2007 Farm Bill Survey: Characteristics of Southern Producers

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Title:
2007 Farm Bill Survey: Characteristics of Southern Producers
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Fact sheet
Creator:
Clouser, Rodney L.
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University of Florida Cooperative Extension Service, Institute of Food and Agriculture Sciences, EDIS
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Gainesville, Fla.
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Collected for University of Florida's Institutional Repository by the UFIR Self-Submittal tool. Submitted by Melanie Mercer.
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"Published March 2007. Reviewed February 2011."
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"FE686"

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University of Florida Institutional Repository
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University of Florida
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All rights reserved by the submitter.
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IR00004205:00001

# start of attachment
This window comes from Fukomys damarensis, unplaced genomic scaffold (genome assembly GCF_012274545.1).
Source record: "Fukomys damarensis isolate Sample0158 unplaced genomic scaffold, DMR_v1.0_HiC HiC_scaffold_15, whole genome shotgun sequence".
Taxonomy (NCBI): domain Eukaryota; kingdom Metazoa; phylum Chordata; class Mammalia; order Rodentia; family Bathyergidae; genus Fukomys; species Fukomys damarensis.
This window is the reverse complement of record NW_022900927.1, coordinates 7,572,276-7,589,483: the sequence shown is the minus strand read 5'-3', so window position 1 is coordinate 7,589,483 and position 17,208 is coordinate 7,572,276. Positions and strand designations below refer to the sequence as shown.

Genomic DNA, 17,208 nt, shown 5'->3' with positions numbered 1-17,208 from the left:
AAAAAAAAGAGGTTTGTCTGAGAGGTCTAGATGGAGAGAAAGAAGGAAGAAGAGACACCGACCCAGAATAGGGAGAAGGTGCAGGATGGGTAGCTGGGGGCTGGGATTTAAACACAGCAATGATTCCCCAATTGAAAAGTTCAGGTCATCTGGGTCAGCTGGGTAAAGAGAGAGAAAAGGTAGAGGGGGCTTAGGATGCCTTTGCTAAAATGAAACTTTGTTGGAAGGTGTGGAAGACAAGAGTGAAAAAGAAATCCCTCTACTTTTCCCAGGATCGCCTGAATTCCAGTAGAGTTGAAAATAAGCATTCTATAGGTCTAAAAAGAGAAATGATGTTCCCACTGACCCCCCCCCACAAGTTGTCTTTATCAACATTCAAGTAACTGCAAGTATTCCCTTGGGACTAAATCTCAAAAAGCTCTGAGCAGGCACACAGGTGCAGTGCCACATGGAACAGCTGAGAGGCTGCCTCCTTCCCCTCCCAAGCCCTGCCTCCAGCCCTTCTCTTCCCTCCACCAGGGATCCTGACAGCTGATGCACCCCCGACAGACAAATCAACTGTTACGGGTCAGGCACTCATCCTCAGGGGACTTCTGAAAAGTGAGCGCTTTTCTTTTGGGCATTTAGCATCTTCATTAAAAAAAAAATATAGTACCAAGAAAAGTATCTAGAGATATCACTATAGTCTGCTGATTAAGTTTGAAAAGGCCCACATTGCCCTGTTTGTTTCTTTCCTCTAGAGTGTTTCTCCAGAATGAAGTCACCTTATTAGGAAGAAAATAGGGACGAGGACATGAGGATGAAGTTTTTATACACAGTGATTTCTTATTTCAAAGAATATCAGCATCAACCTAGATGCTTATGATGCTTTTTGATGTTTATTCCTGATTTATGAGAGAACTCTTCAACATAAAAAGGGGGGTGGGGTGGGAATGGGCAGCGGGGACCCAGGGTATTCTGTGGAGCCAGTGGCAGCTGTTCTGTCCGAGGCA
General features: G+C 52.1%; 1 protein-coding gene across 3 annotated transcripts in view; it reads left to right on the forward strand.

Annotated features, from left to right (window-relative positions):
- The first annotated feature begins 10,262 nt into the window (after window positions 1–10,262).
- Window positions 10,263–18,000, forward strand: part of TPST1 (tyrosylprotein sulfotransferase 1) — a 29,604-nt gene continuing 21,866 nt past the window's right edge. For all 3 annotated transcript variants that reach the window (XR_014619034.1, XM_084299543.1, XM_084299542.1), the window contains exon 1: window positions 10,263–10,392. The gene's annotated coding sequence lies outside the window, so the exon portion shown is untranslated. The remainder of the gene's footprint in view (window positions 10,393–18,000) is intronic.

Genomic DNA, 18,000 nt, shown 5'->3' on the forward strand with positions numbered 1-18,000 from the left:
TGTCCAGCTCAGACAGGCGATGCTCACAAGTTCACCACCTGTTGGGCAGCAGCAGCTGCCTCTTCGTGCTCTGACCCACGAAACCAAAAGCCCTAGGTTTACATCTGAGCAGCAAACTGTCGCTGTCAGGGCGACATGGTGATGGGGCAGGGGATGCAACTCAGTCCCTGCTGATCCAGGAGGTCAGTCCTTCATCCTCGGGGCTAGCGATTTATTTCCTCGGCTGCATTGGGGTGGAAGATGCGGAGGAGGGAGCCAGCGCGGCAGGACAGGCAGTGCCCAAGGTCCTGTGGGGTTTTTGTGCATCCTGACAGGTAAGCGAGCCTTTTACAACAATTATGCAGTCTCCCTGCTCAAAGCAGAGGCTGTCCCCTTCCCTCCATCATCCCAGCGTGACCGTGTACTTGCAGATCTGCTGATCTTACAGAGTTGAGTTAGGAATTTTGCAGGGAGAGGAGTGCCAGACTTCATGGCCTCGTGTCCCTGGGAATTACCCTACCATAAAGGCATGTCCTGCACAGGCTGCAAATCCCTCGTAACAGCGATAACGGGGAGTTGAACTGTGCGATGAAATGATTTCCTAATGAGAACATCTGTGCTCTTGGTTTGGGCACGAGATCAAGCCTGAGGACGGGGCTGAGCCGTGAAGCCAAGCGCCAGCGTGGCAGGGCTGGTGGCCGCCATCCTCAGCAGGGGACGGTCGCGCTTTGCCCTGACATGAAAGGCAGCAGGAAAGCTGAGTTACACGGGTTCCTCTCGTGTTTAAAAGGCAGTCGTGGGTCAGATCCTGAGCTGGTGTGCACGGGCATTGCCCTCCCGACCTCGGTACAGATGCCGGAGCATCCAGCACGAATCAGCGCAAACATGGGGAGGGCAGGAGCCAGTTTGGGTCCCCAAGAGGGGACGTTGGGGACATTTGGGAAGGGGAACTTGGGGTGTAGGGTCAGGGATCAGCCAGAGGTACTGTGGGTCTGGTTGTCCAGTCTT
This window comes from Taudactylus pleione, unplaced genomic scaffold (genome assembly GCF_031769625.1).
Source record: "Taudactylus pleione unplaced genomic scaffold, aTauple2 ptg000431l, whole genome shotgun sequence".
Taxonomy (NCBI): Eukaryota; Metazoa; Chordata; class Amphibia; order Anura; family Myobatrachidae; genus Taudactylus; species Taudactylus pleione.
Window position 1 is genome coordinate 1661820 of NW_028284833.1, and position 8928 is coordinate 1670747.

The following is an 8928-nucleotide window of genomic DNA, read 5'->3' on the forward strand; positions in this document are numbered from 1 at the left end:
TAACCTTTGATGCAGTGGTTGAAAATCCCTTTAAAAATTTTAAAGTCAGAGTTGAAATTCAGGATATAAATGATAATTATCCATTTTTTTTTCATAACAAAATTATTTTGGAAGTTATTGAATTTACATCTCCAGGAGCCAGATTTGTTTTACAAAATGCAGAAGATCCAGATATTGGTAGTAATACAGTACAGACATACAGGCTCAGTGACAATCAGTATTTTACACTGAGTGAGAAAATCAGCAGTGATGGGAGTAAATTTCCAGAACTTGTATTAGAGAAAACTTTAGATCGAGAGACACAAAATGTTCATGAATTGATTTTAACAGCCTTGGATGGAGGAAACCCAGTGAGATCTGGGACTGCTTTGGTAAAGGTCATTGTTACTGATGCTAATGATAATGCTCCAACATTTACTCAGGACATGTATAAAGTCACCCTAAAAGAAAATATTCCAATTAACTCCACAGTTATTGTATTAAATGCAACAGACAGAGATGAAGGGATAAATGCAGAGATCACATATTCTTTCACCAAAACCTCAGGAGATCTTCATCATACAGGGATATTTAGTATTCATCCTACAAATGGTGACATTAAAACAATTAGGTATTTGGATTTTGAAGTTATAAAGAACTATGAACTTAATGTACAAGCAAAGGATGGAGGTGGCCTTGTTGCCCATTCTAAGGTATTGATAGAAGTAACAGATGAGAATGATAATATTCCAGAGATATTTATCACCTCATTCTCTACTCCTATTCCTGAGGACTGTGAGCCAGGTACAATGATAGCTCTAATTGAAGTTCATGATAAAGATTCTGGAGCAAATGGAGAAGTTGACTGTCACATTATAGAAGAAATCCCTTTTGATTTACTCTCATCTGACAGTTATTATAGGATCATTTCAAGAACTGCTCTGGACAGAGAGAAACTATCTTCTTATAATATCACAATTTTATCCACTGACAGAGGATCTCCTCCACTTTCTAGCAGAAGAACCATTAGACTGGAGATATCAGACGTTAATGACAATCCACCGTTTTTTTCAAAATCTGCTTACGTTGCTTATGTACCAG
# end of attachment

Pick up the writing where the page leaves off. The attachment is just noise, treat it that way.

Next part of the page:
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Rodney L. Clouser, Nathan B. Smith, Michele C. Marra, and James L. Novak2 1. This is EDIS document FE686, a publication of the Food and Resource Economics Department, Florida Cooperative Extension Service, Institute of Food and Agricutlural Sciences, University of Florida, Gainesville, FL. Published March 2007. Reviewed February 2011. Please visit the EDIS website at http://edis.ifas.ufl.edu. 2. Rodney L. Clouser, Professor, Food and Resource Economics Department, Florida Cooperative Extension Service, Institute of Food and Agricutlural Sciences, University of Florida, Gainesville, FL; Nathan B. Smith, Professor and Specialist, Agricultural and Applied Economics Department, University of Georgia, Tifton, GA; Michele C. Marra, Professor and Specialist, Agricultural and Resource Economics Department, North Carolina State University, Raleigh, NC; and James L. Novak, Professor and Specialist, Agricultural Economics and Rural Sociology Department, Auburn University, Auburn, AL. The Farm Security and Rural Investment Act of 2002 (also known as the 2002 U.S. Farm Bill) authorizes many federal farm programs through 2007. Before this authorization expires, congressional action is expected on future federal farm programs and development of a new comprehensive Farm Bill. The current congressional focus on budget priorities and spending levels at the national level and the on-going negotiation of international trade agreements will certainly influence debate on the next Farm Bill. During these deliberations for the next Farm Bill, information regarding alternatives and preferences will be an important part of the decision making process. Land grant universities and Extension policy specialists have contributed to past Farm Bill deliberations by providing information on producer preferences. This information has been gathered through surveys of agricultural producers coordinated by state Extension specialists under the support of the National Public Policy Education Committee and the Farm Foundation in coordination with the National Agricultural Statistics Service of the United Stated Department of Agriculture. Nationally, 27 states participated in a farm/agricultural producer survey concerning attitudes and views regarding U.S. Congressional enactment of the next farm bill. Of the 27 states participating in the survey, five were from the South: Alabama, Florida, Georgia, North Carolina, and Texas. Questionnaires were mailed to over 11,800 southern agricultural producers by random sample during the winter of 2005-06. Approximately 22 percent of the surveys (2,567) were returned by the designated return date. Of the 2,567 surveys returned, 212 were considered unusable (for statistical purposes, the reporting of farm sales was necessary to ensure proportional representation in the national summary). The usable survey response was 20 percent (2,355 surveys).